The first free eight-week online course, Introduction to Cyber Security, developed by The Open University with support from the UK Government's National Cyber Security Programme, has just completed.
As a participant whose background is publishing, I did find it both interesting and useful – clarifying the differences between worms and viruses, explaining the finer details of man-in-the middle attacks, Wi-Fi vulnerabilities, and encryption options as well as how the internet routes messages - among the bases covered. It also exhorted participants to strengthen their own security, from better passwords and backups to encrypted email, with practical advice and exercises as well as a requirement to provide plans of action after an audit of information assets held.
Each lesson is billed as three hours study, and while some of the lessons with practical exercises did take longer than the earlier ones, which were more basic and so quicker, two hours was enough for most. However, one of the best aspects was the comments from other participants – which ranged from about 100 to more than 2,000 in a module – so further time would then be spent pursuing these, and many of the more informed participants offered additional expertise and links to extra resources. The course, headed up by Dr Arosha K Bandara, senior lecturer in the Department of Computing at the OU, also provided further resources, with moderators answering student questions.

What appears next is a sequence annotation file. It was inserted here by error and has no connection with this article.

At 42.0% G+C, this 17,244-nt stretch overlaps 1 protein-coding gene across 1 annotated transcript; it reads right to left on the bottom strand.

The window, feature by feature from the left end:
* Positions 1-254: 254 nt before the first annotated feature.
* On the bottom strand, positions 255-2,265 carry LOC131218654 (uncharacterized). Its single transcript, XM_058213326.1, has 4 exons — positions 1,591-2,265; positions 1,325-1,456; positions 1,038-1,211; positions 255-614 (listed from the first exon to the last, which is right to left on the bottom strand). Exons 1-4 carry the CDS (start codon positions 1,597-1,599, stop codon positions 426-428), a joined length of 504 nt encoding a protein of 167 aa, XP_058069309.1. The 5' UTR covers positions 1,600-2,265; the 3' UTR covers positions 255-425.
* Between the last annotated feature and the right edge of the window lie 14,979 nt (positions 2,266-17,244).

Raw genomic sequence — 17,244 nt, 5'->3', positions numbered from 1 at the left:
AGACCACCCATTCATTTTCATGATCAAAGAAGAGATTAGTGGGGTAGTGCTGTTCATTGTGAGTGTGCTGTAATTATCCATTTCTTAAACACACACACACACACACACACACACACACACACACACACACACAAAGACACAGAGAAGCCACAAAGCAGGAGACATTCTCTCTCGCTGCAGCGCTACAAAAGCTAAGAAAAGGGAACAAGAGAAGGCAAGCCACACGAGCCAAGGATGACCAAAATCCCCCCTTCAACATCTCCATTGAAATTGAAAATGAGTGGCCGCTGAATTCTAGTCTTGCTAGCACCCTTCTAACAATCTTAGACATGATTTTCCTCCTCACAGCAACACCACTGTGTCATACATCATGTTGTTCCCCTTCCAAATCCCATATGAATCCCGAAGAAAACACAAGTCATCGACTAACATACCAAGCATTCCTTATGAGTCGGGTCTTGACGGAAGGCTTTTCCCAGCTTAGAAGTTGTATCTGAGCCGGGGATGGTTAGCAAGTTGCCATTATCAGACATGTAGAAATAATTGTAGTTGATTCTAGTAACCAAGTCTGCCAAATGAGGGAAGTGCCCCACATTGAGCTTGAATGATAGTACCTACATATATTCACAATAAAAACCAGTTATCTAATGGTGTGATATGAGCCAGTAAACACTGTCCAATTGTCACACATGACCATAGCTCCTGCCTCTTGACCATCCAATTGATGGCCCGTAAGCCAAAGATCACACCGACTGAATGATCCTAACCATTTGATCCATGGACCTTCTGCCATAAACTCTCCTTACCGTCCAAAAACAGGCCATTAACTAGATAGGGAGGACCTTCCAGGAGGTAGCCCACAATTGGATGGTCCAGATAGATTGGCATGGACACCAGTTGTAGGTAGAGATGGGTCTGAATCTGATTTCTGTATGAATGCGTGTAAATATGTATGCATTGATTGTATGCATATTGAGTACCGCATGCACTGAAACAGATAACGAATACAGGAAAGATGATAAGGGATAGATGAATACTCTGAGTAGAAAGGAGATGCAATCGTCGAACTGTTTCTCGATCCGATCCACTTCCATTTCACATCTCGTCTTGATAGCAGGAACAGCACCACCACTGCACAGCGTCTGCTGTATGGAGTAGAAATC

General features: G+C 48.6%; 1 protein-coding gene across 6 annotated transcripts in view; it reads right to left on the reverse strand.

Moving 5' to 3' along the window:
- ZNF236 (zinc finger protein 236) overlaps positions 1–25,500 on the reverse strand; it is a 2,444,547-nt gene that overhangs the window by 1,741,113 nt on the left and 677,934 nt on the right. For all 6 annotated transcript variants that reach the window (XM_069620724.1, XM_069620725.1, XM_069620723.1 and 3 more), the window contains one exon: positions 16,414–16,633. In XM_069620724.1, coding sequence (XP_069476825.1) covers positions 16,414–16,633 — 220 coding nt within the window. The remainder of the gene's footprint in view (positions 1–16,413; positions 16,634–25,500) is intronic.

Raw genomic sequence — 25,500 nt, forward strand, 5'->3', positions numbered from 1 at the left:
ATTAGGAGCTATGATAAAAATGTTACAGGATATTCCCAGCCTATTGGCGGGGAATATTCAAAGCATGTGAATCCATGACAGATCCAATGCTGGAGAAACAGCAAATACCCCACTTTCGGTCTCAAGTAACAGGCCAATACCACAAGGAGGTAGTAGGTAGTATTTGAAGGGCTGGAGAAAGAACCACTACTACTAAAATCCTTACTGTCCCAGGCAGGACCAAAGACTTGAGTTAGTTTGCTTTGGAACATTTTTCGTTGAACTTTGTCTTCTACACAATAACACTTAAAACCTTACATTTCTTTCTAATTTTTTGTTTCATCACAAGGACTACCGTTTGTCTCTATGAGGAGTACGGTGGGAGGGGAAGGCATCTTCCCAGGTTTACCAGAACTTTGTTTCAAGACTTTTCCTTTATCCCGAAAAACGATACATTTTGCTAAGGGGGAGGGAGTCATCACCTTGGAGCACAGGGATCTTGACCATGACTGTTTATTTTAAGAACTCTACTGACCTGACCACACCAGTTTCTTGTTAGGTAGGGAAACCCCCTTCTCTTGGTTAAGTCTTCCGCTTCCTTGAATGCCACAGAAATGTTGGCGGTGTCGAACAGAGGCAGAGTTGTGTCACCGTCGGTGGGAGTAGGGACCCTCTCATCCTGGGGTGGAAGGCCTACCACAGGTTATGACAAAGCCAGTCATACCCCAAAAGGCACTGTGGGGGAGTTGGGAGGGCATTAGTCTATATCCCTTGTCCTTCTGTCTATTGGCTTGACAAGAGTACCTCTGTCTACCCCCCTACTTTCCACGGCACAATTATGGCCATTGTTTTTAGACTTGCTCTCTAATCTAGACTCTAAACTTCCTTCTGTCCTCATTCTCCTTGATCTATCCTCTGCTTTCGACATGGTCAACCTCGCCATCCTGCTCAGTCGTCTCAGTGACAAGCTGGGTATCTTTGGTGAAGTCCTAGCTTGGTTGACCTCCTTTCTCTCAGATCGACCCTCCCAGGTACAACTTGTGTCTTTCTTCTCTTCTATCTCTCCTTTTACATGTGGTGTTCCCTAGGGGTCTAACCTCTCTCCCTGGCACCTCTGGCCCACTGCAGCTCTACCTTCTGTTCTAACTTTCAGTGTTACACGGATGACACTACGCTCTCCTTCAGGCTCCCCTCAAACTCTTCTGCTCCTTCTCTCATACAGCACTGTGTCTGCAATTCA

The participants – judging from the responses – appeared to be primarily from within the industry, but there were also students and even members of the general public with an interest in cyber-security. Teaching was a mix of text, videos and some practical exercises, and testing was via multiple-choice – with the answers effectively within the teaching resources, so it was a CPD level of understanding that was sought rather than a more rigorous examination – though a hasty response to misread questions did result in dropping some points.
If you want an introduction to the subject that provides an overview or to improve your own personal information security, it is an excellent course – enjoyable, informative, engaging, and authoritative; if you are in the industry and want to close any potential black holes and ask questions, it may still be useful; if you are an expert across a broad range in this sector, it's probably not for you – unless used as CPD – but you may want your new staff to consider it. On successful completion, there is also the option of a certificate of participation costing £24.
There was certainly demand for a more advanced course, coming from those who had completed the introduction course, and based on comments from the OU, it appears likely that this will happen.
The next course starts on Jan 26th 2015 - for more information, click here.